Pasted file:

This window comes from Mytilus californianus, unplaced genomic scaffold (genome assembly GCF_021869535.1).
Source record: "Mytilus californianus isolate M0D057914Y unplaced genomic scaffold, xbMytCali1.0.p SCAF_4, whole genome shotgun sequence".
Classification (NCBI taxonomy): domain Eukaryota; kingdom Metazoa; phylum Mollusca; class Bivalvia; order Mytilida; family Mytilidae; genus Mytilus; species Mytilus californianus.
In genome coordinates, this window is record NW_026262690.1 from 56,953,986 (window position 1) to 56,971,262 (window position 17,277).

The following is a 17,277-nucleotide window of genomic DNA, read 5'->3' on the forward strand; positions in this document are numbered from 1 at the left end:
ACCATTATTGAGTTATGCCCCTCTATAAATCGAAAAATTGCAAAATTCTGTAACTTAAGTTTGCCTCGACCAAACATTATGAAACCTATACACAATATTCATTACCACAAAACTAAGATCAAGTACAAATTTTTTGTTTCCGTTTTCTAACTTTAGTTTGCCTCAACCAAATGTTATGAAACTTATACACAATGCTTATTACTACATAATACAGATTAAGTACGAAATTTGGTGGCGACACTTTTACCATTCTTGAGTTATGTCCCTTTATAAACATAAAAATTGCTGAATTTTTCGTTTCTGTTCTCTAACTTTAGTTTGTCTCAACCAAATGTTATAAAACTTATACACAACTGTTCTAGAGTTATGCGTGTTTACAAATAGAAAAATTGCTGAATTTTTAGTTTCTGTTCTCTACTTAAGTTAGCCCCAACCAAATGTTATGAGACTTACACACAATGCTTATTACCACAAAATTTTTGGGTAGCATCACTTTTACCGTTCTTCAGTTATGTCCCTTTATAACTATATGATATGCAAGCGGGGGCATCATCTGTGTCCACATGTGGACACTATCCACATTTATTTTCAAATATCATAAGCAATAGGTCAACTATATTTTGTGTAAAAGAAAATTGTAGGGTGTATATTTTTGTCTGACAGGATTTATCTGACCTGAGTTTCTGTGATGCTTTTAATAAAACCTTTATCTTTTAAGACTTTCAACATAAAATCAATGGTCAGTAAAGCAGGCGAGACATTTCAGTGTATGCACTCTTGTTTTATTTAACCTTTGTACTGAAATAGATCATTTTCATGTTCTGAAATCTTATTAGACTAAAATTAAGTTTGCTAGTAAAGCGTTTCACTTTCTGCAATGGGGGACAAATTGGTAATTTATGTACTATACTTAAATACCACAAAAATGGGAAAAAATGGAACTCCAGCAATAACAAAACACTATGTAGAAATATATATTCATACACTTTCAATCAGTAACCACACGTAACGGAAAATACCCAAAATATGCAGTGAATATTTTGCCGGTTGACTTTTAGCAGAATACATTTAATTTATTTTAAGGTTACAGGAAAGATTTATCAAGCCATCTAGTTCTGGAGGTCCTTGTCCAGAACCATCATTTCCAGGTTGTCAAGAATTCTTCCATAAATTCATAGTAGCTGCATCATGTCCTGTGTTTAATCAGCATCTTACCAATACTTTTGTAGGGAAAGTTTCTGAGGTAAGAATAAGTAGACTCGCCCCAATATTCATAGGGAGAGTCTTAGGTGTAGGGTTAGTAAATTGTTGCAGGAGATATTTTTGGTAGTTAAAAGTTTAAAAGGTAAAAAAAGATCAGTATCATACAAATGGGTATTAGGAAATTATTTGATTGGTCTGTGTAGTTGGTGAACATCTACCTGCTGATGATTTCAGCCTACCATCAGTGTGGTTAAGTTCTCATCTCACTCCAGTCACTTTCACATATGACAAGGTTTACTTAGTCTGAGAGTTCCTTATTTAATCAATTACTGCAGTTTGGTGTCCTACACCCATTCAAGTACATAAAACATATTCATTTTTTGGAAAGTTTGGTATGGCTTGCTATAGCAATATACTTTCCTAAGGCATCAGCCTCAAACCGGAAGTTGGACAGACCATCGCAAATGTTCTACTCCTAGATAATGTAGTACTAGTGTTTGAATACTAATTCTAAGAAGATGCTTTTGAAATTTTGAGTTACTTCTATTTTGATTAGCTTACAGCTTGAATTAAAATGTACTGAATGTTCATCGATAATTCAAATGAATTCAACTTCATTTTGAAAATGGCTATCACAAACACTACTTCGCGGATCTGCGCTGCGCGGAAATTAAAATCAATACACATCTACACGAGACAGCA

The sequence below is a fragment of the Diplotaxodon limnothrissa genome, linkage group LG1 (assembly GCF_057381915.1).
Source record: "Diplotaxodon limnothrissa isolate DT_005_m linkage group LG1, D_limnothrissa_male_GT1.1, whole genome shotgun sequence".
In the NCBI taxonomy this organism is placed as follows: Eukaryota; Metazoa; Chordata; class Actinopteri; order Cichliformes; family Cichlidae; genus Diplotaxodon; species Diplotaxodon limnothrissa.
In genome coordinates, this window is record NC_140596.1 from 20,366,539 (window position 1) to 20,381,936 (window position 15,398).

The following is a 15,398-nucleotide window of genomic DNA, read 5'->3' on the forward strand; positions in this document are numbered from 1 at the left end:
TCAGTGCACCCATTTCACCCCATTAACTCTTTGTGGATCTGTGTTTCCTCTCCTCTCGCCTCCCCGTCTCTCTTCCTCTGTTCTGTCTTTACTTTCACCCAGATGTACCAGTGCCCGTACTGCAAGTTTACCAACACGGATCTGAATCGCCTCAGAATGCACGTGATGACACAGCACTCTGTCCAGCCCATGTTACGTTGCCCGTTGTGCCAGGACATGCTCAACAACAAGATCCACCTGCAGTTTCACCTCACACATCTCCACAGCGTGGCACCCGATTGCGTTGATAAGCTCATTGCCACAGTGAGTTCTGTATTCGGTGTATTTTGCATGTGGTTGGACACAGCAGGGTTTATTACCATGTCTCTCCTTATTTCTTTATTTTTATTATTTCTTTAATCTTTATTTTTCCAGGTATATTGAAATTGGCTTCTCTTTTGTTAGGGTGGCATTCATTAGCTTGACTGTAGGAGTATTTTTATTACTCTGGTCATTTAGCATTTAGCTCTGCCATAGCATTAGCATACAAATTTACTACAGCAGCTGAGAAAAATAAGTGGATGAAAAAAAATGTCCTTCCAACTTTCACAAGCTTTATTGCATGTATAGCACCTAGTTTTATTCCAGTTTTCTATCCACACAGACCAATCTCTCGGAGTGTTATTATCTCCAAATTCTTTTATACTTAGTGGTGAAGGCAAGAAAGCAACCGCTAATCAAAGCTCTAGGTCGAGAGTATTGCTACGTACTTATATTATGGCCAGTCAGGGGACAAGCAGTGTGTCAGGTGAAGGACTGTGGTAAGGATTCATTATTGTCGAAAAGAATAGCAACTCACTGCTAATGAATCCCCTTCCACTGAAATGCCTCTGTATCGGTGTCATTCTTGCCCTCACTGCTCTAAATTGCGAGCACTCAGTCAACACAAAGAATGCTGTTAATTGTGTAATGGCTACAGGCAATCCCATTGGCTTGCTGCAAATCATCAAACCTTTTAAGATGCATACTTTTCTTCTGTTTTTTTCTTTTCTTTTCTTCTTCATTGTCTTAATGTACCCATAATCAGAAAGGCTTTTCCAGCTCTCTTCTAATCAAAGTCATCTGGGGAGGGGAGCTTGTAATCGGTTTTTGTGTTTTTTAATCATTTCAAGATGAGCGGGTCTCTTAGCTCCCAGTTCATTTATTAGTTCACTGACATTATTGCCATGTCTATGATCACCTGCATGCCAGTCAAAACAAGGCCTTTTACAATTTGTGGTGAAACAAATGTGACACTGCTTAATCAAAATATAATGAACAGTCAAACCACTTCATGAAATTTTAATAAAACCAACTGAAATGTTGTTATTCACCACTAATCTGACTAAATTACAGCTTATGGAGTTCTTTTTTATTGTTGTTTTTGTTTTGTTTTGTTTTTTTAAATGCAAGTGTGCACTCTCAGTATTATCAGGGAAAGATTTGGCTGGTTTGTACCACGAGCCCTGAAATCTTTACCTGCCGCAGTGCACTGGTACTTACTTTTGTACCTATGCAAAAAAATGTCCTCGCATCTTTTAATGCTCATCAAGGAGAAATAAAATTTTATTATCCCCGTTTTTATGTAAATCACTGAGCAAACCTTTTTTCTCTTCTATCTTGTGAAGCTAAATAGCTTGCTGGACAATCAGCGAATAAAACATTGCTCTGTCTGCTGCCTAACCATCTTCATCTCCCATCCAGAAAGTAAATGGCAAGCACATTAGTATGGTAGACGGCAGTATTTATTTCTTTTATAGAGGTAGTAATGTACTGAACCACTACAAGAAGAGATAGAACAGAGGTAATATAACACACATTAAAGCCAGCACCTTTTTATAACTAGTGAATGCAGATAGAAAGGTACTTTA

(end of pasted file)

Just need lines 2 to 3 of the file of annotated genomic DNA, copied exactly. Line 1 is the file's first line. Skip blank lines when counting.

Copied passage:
Source record: "Mytilus californianus isolate M0D057914Y unplaced genomic scaffold, xbMytCali1.0.p SCAF_4, whole genome shotgun sequence".
Classification (NCBI taxonomy): domain Eukaryota; kingdom Metazoa; phylum Mollusca; class Bivalvia; order Mytilida; family Mytilidae; genus Mytilus; species Mytilus californianus.